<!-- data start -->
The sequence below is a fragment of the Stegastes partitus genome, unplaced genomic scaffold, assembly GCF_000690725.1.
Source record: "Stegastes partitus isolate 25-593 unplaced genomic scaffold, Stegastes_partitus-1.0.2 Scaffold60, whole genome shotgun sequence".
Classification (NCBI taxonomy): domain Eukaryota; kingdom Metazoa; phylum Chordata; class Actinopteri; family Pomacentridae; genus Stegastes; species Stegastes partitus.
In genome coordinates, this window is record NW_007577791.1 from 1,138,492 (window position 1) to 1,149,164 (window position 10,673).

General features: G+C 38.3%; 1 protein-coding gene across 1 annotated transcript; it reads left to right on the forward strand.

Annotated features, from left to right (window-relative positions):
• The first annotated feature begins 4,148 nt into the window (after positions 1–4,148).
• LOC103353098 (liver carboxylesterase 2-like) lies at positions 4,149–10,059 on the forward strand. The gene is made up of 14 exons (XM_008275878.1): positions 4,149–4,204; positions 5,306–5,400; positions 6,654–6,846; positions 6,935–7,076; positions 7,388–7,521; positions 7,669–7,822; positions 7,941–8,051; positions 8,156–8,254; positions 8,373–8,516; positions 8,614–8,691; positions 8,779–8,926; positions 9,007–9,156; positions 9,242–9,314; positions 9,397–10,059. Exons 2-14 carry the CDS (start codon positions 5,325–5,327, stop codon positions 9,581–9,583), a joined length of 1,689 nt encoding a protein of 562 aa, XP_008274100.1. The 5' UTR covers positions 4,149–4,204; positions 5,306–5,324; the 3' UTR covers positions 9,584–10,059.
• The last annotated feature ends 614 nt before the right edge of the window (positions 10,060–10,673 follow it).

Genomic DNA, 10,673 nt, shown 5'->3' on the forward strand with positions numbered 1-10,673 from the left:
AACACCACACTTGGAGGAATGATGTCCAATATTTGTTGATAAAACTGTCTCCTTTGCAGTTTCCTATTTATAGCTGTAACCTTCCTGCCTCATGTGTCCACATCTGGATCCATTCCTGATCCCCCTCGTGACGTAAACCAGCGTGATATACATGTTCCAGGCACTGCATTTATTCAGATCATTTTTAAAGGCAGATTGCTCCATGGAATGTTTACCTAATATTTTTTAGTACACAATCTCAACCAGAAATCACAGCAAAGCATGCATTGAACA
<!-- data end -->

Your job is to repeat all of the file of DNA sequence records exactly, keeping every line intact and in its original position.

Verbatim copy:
The sequence below is a fragment of the Stegastes partitus genome, unplaced genomic scaffold, assembly GCF_000690725.1.
Source record: "Stegastes partitus isolate 25-593 unplaced genomic scaffold, Stegastes_partitus-1.0.2 Scaffold60, whole genome shotgun sequence".
Classification (NCBI taxonomy): domain Eukaryota; kingdom Metazoa; phylum Chordata; class Actinopteri; family Pomacentridae; genus Stegastes; species Stegastes partitus.
In genome coordinates, this window is record NW_007577791.1 from 1,138,492 (window position 1) to 1,149,164 (window position 10,673).

General features: G+C 38.3%; 1 protein-coding gene across 1 annotated transcript; it reads left to right on the forward strand.

Annotated features, from left to right (window-relative positions):
• The first annotated feature begins 4,148 nt into the window (after positions 1–4,148).
• LOC103353098 (liver carboxylesterase 2-like) lies at positions 4,149–10,059 on the forward strand. The gene is made up of 14 exons (XM_008275878.1): positions 4,149–4,204; positions 5,306–5,400; positions 6,654–6,846; positions 6,935–7,076; positions 7,388–7,521; positions 7,669–7,822; positions 7,941–8,051; positions 8,156–8,254; positions 8,373–8,516; positions 8,614–8,691; positions 8,779–8,926; positions 9,007–9,156; positions 9,242–9,314; positions 9,397–10,059. Exons 2-14 carry the CDS (start codon positions 5,325–5,327, stop codon positions 9,581–9,583), a joined length of 1,689 nt encoding a protein of 562 aa, XP_008274100.1. The 5' UTR covers positions 4,149–4,204; positions 5,306–5,324; the 3' UTR covers positions 9,584–10,059.
• The last annotated feature ends 614 nt before the right edge of the window (positions 10,060–10,673 follow it).

Genomic DNA, 10,673 nt, shown 5'->3' on the forward strand with positions numbered 1-10,673 from the left:
AACACCACACTTGGAGGAATGATGTCCAATATTTGTTGATAAAACTGTCTCCTTTGCAGTTTCCTATTTATAGCTGTAACCTTCCTGCCTCATGTGTCCACATCTGGATCCATTCCTGATCCCCCTCGTGACGTAAACCAGCGTGATATACATGTTCCAGGCACTGCATTTATTCAGATCATTTTTAAAGGCAGATTGCTCCATGGAATGTTTACCTAATATTTTTTAGTACACAATCTCAACCAGAAATCACAGCAAAGCATGCATTGAACA